Instructions and multiple intelligences

Instructions and multiple intelligences

Many educators tend to think that they should match each student’s learning style with a respective teaching style. When asked to elaborate upon teaching styles, one often hears a description of teaching strategies or methods. Teaching strategies and teaching styles are not the same. Anthony F Grasha’s work Teaching With Style has illuminated the concept of teaching styles from his research on college teaching.

Readers should not to get mixed up with Grasha’s classification of learning styles as he has contributed his scholarship to this area too. Grasha defines teaching styles as “a pattern of needs, beliefs, and behaviours that faculty displayed in their classroom. Style also was multidimensional and affected how people presented information, interacted with students, managed classroom tasks, supervised coursework, socialised students to the field, and mentored students.”

One can observe from this definition that teaching strategies is but one determinant of teaching styles. According to Margaret E Gredler (author of Learning And Instruction), “Strategies are a set of actions over and above the processes involved in a task.” Anthony Grasha classified teaching styles as Expert, Formal Authority, Personal Model, Facilitator and Delegator.

Teachers with Expert teaching style are transmitters of information. Those teachers with the teaching style of Formal Authority are wary of acceptable standards. They set expectations, learning goals, rules of conduct, and provide feedback to students. As the name suggests, teachers with the teaching style of Personal Model, model themselves for students to behave. Facilitators support students without “pouring” knowledge to students. Delegators let students work independently and serve as resource persons. Teaching styles are thus, not teaching strategies.

There have been efforts in the past to correlate teaching strategies and learning styles. But, recent research has questioned the very concept of learning styles. As a result of the research, eminent educator Carol Tomlinson suggests that teachers use different teaching methods (without seeking to know the learning styles of their pupils).

Some educators seem to equate the eight kinds of identified intelligences identified by American developmental psychologist Howard Gardner in his Multiple Intelligences (MI) theory, namely, linguistic, logical-mathematical, spatial, musical, bodily-kinesthetic, naturalistic, interpersonal and intrapersonal intelligences with the sensory modalities of learning styles, viz., visual, auditory, tactual, or kinesthetic learning styles.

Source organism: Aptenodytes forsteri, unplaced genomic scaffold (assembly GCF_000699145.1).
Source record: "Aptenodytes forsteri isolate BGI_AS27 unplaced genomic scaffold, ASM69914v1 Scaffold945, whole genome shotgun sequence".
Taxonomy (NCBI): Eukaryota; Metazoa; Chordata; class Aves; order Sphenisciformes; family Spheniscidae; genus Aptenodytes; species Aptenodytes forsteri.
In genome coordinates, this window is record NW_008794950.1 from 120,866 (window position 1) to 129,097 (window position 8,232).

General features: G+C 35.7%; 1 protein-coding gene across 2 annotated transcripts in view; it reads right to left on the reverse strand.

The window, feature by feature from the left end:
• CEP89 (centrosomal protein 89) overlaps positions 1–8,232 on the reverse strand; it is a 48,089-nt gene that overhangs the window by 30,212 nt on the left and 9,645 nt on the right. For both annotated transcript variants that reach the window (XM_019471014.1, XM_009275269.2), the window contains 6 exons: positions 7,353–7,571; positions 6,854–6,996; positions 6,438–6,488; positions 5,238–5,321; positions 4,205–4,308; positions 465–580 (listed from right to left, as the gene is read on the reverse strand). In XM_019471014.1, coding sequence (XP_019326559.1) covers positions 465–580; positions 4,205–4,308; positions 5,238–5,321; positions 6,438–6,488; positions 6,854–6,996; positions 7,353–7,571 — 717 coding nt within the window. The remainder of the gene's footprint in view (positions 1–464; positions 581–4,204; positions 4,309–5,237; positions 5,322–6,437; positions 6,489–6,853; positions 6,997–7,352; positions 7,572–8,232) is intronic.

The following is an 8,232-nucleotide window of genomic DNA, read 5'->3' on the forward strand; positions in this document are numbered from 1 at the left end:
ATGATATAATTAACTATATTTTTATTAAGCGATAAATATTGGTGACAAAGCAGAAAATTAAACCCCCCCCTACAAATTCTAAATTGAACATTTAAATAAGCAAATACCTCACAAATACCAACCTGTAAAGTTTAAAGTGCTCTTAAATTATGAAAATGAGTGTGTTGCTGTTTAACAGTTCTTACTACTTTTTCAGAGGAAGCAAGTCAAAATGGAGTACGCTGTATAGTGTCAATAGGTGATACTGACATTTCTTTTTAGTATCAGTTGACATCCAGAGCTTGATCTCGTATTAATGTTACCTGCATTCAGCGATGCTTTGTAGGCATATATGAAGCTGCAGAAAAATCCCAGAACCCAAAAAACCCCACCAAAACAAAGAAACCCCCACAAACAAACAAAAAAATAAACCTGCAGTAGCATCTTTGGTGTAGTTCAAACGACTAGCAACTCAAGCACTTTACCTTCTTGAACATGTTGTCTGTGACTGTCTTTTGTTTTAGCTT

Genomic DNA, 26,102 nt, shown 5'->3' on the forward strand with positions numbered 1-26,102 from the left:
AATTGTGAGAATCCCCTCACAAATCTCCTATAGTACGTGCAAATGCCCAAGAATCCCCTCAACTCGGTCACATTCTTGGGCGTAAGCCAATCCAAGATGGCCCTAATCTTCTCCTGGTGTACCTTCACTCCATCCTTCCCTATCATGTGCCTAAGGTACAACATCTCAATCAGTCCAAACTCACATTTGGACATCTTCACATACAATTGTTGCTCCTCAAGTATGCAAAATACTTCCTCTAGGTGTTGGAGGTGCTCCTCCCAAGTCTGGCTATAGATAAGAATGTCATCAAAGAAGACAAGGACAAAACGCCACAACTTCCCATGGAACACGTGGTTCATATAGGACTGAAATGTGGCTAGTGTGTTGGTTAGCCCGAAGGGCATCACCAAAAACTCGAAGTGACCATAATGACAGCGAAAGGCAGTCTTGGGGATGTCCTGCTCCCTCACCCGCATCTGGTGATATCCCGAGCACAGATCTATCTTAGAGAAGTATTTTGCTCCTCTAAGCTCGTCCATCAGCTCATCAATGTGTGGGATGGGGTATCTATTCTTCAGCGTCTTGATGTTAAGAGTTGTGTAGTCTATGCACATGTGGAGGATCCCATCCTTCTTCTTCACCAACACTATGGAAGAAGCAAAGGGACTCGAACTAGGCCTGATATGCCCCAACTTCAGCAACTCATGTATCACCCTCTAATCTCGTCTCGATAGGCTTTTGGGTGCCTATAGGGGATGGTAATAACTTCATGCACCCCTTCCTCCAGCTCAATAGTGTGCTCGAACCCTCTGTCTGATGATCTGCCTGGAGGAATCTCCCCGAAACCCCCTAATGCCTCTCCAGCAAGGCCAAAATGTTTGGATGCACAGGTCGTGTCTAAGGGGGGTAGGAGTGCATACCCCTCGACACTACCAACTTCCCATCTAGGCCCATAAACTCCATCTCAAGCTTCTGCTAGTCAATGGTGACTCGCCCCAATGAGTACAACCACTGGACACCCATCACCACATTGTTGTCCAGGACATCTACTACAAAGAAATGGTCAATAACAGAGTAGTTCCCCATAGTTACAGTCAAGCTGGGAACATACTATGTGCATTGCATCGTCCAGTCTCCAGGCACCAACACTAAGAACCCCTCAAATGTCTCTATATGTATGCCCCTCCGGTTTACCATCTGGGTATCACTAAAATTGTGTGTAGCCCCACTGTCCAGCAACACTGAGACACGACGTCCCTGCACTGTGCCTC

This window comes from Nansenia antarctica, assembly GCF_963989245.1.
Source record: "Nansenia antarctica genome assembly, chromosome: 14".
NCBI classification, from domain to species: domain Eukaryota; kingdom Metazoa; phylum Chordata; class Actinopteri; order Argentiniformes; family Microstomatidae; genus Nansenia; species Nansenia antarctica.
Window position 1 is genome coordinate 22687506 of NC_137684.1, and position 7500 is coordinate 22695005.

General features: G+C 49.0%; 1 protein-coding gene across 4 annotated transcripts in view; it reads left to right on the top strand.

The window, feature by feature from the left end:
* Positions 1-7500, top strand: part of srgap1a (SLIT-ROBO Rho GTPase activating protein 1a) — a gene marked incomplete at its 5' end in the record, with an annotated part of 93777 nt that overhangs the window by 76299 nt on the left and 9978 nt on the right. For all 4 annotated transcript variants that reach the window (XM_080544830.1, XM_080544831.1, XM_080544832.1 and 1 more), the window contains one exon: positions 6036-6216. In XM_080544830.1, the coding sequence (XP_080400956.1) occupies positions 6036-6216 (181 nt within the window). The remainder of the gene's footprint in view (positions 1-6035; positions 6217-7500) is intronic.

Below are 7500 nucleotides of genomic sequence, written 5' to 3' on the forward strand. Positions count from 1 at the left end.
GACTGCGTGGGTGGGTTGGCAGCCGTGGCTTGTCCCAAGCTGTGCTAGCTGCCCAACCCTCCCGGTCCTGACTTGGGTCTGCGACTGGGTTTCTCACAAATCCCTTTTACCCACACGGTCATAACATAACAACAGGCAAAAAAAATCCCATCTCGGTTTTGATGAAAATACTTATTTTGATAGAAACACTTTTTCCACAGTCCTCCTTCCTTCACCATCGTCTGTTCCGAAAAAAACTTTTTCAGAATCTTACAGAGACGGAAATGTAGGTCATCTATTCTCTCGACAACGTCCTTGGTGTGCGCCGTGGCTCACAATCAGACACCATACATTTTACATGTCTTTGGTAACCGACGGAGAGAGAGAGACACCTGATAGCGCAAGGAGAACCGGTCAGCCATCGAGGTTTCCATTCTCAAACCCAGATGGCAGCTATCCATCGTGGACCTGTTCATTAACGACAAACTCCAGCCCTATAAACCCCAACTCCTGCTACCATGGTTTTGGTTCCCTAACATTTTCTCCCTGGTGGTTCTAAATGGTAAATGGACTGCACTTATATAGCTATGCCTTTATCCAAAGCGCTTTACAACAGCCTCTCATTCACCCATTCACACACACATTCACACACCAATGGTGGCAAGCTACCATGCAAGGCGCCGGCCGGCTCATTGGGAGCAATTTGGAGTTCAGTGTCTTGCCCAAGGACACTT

Gardner, the influential scholar himself, clarifies: “Educators are prone to collapse the terms intelligence and style. For informal matters, that is no great sin though — to be frank — it grates on me. In actuality, style and intelligence are fundamentally different psychological constructs. Style refers to the customary way in which an individual approaches a range of materials — for example, a playful or a planful style. Intelligence refers to the computational power of a mental system: for example, a person whose linguistic intelligence is strong is able readily to compute information that involves Language. Whether a person likes to use a certain intelligence is not the same as strength in an intelligence: I might love music but have only mediocre musical intelligence.” Learning Styles and MI are therefore, not synonymous.

The proponent of Differentiated Instruction (DI), Carol Tomlinson states that DI involves teachers differentiating instruction based on students’ readiness, interests and learning profile. Learning Profile is “related to how we take in and process information.” It is an umbrella term that includes four components, learning style, intelligence, culture, and gender. Tomlinson alerts educators that Learning Styles and Learning Profiles are not the same. She adds that learning style is merely one-quarter of learning profile. On the other hand, learning profile is not a fixed, non-singular, but, a fluid concept.

Teachers are advised to remember that teaching strategies are not teaching styles; and learning styles are not MI or learning profile or DI.

(The author is a Bengaluru-based educator)

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